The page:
To use the CodeTour report for upgrading your SharePoint Framework project, be sure you have the CodeTour Visual Studio Code extension installed and then execute:
o365 spfx project upgrade -o tour
The next time you open your project in Visual Studio Code, the CodeTour extension will start the tour walking you through the different steps to upgrade your project.
The CodeTour report offers a richer upgrade experience that we hope you will like. Big thanks to Hugo Bernier for contributing this new report type and don’t hesitate to let us know if you have any feedback or ideas for improvement.
Improved SPFx project upgrade
Next to introducing the new CodeTour SPFx project upgrade report, we have improved the project upgrade logic. While originally we’d suggest upgrading only the required dependencies, in this version we’ve extended the upgrade report to include some of the optional dependencies as well. In the future versions of the CLI, we’ll extend this list covering all
@microsoft dependencies that are a part of the SharePoint Framework. We’ve also improved the accuracy of our findings which should streamline the upgrade process.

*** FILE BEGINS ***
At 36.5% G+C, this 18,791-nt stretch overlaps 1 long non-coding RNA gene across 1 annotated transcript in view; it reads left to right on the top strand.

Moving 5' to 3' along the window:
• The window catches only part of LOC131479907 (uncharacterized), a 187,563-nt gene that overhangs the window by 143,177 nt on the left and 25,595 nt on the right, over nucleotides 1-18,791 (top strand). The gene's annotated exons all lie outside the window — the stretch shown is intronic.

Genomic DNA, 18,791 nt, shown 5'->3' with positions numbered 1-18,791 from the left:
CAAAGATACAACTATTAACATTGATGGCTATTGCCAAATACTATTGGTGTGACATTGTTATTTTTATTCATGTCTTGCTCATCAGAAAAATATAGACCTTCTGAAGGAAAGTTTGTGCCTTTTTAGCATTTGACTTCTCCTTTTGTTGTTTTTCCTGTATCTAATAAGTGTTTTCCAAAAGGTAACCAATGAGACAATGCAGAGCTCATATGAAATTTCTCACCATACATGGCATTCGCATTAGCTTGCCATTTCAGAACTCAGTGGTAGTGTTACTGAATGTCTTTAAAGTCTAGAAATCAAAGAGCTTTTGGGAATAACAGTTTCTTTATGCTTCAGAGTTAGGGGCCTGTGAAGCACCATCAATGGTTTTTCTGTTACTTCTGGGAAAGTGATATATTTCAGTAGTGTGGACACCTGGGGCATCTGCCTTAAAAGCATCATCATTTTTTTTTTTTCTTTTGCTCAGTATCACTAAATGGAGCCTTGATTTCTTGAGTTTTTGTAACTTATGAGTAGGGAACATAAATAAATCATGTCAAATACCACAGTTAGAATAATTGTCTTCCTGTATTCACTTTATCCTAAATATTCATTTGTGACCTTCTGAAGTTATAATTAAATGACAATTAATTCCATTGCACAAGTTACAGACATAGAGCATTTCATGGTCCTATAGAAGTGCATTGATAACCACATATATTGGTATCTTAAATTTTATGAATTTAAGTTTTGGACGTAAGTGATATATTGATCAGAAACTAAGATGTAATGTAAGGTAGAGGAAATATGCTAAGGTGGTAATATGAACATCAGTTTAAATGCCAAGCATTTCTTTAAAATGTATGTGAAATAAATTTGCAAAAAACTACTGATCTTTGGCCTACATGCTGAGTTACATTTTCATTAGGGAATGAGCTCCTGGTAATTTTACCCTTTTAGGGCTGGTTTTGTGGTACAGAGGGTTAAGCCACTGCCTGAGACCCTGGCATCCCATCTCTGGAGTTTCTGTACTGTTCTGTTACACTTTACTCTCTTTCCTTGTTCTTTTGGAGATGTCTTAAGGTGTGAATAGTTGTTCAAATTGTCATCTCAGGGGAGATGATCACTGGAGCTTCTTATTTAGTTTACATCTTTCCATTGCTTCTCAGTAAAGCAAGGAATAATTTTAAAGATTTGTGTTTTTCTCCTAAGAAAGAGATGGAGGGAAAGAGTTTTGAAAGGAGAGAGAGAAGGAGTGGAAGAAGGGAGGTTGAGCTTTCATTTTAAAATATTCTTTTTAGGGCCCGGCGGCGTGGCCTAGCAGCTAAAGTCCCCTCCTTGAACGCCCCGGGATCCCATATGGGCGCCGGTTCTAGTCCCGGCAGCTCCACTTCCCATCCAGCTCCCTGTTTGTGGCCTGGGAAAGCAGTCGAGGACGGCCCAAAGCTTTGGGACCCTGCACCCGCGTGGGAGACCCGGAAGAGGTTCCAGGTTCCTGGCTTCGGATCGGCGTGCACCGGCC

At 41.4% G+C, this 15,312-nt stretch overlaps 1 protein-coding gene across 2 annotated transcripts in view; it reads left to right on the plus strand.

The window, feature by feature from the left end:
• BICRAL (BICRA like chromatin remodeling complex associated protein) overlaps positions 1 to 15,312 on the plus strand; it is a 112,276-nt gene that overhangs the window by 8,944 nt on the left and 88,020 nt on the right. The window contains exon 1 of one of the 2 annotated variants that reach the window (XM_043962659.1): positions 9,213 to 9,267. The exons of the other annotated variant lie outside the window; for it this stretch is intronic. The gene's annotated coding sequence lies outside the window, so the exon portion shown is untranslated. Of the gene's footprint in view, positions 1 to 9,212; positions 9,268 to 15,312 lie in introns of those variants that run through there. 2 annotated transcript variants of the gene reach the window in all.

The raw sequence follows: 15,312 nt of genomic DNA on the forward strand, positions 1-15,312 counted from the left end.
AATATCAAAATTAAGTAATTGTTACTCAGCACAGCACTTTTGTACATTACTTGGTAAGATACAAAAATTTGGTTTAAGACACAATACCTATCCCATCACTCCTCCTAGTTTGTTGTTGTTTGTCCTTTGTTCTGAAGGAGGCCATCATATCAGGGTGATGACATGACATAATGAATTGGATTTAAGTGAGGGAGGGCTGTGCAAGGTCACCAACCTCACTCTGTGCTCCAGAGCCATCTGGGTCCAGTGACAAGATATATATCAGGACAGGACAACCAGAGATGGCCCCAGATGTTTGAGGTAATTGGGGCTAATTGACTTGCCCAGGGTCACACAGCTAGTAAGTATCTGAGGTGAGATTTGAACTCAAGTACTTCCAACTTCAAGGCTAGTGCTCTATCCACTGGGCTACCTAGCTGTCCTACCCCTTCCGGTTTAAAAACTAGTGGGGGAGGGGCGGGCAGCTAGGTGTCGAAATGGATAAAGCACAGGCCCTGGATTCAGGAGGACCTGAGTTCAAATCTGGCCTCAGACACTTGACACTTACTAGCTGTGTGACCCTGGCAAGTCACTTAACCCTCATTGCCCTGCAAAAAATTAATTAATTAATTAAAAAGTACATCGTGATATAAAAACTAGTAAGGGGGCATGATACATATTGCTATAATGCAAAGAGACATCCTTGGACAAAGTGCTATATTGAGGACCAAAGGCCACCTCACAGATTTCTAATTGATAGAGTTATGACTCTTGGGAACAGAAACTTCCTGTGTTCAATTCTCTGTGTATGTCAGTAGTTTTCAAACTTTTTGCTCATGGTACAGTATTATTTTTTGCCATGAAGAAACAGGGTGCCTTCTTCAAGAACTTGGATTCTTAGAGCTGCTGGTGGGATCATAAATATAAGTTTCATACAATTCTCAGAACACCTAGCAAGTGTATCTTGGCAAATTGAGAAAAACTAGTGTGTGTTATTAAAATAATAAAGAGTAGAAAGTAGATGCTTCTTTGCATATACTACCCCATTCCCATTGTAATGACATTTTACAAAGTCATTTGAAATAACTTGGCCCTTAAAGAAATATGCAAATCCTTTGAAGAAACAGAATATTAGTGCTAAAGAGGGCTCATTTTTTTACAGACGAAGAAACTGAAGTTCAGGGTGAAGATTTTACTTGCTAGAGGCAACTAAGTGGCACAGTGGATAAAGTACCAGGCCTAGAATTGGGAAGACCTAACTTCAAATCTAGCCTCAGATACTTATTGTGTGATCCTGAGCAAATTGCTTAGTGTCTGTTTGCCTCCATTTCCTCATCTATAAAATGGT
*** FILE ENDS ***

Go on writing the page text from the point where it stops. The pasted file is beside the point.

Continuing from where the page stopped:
Improved externalizing SPFx project dependencies
When building SharePoint Framework solutions, developers can use many of the 1 million packages published on npm to speed up their development process. By default, however, these packages get included in the generated solution bundle, unnecessarily increasing its size. While you can configure them to be stored externally, it’s not always trivial to use the right way of doing it. To simplify the process of separating packages from the solution bundle, Office 365 CLI offers a command that analyzes your solution and shows you code necessary to include in your project.
For this version of Office 365 CLI, Vincent Biret improved the logic to detect the type of package so that the CLI can offer you more accurate suggestions for the necessary code snippets.
To get suggestions on how to separate the dependencies from your SPFx project, execute: